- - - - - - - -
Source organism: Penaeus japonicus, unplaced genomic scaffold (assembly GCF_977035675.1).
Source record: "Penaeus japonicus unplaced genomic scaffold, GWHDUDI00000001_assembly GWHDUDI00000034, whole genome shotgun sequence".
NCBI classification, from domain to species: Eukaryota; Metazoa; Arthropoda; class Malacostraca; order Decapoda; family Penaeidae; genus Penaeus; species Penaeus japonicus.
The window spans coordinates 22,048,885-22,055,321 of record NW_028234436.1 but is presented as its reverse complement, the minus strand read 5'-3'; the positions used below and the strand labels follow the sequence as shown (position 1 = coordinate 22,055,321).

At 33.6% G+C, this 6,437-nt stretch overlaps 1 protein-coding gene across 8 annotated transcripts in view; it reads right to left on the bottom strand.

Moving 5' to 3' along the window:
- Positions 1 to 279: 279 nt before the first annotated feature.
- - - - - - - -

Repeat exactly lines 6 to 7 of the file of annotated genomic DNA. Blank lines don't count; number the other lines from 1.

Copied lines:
Moving 5' to 3' along the window:
- Positions 1 to 279: 279 nt before the first annotated feature.